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Aphids and Their Natural Enemies

June 6, 2001

At this time of year, many aphid species feed on nursery and landscape plants, sometimes in large numbers. However, because aphids generally feed in exposed locations (including terminal growth and underneath leaves), they are susceptible to a variety of natural enemies such as predators and parasitoids. Predators (which may consume all or parts of aphids) include green and brown lacewings, lady beetles, hover flies, midges, bigeyed bugs, damsel bugs, soldier beetles, and blister beetles. In many cases, both adults and larvae (or nymphs) feed on aphids. Parasitoids or parasitic wasps that attack aphids include ichneumon and braconid wasps. Female parasitoids lay eggs into aphids; the eggs hatch into larvae that consume the internal contents. Eventually, the larva pupates and becomes an adult, which chews out an emergence hole. Parasitized aphids are swollen, brown to gray, and are called mummies.

Both predators and parasitoids can maintain aphid numbers below thresholds for causing plant damage so that an insecticide application is not warranted. An effective management strategy for controlling aphids without harming natural enemies is to spray plants with a hard stream of water. Although water doesn’t have any EPA registration number and is not (currently) considered a pesticide, it knocks aphids off plants. Ground or rove beetles attack aphids that fall off and land on soil, grass, or mulch.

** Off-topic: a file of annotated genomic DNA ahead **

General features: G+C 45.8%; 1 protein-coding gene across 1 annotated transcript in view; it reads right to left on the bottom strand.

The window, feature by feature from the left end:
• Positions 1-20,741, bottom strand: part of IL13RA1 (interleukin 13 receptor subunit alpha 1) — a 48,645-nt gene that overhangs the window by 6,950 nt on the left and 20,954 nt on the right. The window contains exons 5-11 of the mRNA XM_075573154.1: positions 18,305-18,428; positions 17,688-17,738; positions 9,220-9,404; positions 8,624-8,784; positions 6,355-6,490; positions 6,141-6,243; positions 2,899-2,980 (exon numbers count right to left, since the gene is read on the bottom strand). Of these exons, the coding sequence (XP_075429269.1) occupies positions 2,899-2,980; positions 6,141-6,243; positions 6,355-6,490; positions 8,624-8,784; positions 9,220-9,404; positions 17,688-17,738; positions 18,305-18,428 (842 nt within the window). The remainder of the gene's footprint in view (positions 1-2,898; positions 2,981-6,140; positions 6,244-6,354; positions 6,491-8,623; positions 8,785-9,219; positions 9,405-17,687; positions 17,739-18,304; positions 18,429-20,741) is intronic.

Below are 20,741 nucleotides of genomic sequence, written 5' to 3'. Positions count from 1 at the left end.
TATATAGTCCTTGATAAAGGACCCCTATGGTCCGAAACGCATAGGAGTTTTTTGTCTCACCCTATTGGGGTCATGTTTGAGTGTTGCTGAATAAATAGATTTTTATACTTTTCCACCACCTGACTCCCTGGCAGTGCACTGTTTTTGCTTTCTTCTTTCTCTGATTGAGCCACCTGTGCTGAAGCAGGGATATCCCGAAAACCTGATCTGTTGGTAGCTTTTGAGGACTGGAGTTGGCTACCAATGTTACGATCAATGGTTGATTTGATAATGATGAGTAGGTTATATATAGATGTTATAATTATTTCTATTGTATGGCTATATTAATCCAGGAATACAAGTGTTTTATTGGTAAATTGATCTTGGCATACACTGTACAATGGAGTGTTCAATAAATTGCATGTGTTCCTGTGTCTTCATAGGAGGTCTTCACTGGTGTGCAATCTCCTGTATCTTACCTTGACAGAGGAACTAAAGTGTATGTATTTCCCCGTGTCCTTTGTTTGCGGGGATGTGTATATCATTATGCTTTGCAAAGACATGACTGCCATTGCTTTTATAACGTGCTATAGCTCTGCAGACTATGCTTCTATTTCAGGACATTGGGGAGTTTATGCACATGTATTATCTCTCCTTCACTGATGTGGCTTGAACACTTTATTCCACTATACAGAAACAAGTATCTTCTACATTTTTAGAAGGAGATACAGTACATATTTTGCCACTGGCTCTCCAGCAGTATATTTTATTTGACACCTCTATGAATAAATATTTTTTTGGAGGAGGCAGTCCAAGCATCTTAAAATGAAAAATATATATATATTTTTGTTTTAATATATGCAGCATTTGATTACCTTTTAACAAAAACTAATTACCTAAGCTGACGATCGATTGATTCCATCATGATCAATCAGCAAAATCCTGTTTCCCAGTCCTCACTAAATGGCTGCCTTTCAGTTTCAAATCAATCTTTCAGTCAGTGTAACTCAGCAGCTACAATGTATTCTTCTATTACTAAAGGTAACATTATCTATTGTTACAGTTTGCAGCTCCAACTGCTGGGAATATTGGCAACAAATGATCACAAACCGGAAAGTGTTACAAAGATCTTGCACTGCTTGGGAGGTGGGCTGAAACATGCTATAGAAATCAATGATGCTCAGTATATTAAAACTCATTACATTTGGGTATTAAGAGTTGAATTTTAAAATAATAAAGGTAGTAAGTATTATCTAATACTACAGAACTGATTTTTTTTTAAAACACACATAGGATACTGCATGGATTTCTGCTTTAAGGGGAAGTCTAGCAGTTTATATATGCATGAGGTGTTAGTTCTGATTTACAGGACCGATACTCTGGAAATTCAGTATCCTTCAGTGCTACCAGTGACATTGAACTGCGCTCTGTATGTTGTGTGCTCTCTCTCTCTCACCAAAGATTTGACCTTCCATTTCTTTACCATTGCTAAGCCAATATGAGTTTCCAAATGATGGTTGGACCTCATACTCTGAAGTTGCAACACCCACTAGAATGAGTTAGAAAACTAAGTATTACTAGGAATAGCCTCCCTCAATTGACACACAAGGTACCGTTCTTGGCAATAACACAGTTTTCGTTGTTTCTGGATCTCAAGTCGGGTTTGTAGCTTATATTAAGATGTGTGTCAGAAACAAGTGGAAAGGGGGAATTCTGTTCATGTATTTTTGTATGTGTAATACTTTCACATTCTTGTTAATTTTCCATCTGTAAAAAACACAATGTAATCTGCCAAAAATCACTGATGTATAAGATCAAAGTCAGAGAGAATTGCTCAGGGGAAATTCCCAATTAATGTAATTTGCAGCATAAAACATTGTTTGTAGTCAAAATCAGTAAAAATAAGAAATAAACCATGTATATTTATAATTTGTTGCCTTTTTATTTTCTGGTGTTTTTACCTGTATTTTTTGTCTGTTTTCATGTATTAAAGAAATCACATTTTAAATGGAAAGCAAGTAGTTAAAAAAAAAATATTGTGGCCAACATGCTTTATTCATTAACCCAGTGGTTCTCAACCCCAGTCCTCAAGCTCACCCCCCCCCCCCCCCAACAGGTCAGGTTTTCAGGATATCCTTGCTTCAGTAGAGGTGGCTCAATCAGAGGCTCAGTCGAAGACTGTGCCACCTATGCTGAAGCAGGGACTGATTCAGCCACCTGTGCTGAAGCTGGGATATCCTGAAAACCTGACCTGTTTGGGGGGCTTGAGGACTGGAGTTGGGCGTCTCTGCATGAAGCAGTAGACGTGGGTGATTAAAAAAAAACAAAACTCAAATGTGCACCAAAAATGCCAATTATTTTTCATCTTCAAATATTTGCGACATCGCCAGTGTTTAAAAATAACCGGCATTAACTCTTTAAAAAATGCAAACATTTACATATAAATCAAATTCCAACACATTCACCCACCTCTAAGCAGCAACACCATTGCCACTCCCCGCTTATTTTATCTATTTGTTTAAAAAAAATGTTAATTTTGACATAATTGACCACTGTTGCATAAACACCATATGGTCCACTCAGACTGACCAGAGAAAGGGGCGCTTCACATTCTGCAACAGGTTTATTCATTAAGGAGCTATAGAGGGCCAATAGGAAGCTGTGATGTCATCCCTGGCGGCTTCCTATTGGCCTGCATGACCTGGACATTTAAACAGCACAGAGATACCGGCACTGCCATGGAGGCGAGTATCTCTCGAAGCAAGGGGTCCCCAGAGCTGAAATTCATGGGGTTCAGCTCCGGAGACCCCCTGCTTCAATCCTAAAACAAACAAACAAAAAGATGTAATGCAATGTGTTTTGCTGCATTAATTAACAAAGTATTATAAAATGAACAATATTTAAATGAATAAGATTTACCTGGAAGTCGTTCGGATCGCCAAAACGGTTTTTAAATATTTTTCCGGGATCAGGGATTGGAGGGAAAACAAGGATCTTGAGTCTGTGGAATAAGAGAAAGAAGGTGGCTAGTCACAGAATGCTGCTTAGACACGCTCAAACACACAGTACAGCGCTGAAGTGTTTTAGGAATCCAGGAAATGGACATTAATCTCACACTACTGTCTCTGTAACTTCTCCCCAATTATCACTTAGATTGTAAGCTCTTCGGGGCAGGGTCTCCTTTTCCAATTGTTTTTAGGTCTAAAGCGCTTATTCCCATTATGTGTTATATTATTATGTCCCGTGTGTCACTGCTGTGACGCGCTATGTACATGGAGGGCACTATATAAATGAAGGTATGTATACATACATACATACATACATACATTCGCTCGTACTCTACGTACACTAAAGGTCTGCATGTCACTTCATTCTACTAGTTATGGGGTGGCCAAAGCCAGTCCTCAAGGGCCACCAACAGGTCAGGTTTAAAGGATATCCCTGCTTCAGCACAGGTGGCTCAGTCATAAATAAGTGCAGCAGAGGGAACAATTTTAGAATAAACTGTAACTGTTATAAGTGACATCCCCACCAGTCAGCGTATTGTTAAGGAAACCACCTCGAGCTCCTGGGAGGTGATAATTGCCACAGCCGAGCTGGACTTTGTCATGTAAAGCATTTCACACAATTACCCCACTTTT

The use of conventional insecticides to control aphids may not only kill their natural enemies but also significantly impact those of other plantfeeding pests, such as twospotted spider mites. As a result, spider mites may become a bigger problem than the aphids. This type of phenomenon is referred to as secondary pest outbreak.

It is also beneficial to attract or retain aphid natural enemies in landscapes by incorporating plants that produce pollen and nectar that serves as a food source for many aphid natural enemies. Plants that produce an abundance of pollen or nectar include Queen Anne’s lace (Daucus carota), coreopsis (Coreopsis spp.), coneflower (Echinacea spp.), goldenrod (Solidago spp.), and sweet alyssum (Lobularia maritima).

The presence of natural enemies provides “free” aphid control, so before spraying with an insecticide, check to be sure that existing natural enemies are not already “taking care of business.”

Author: Raymond A. Cloyd


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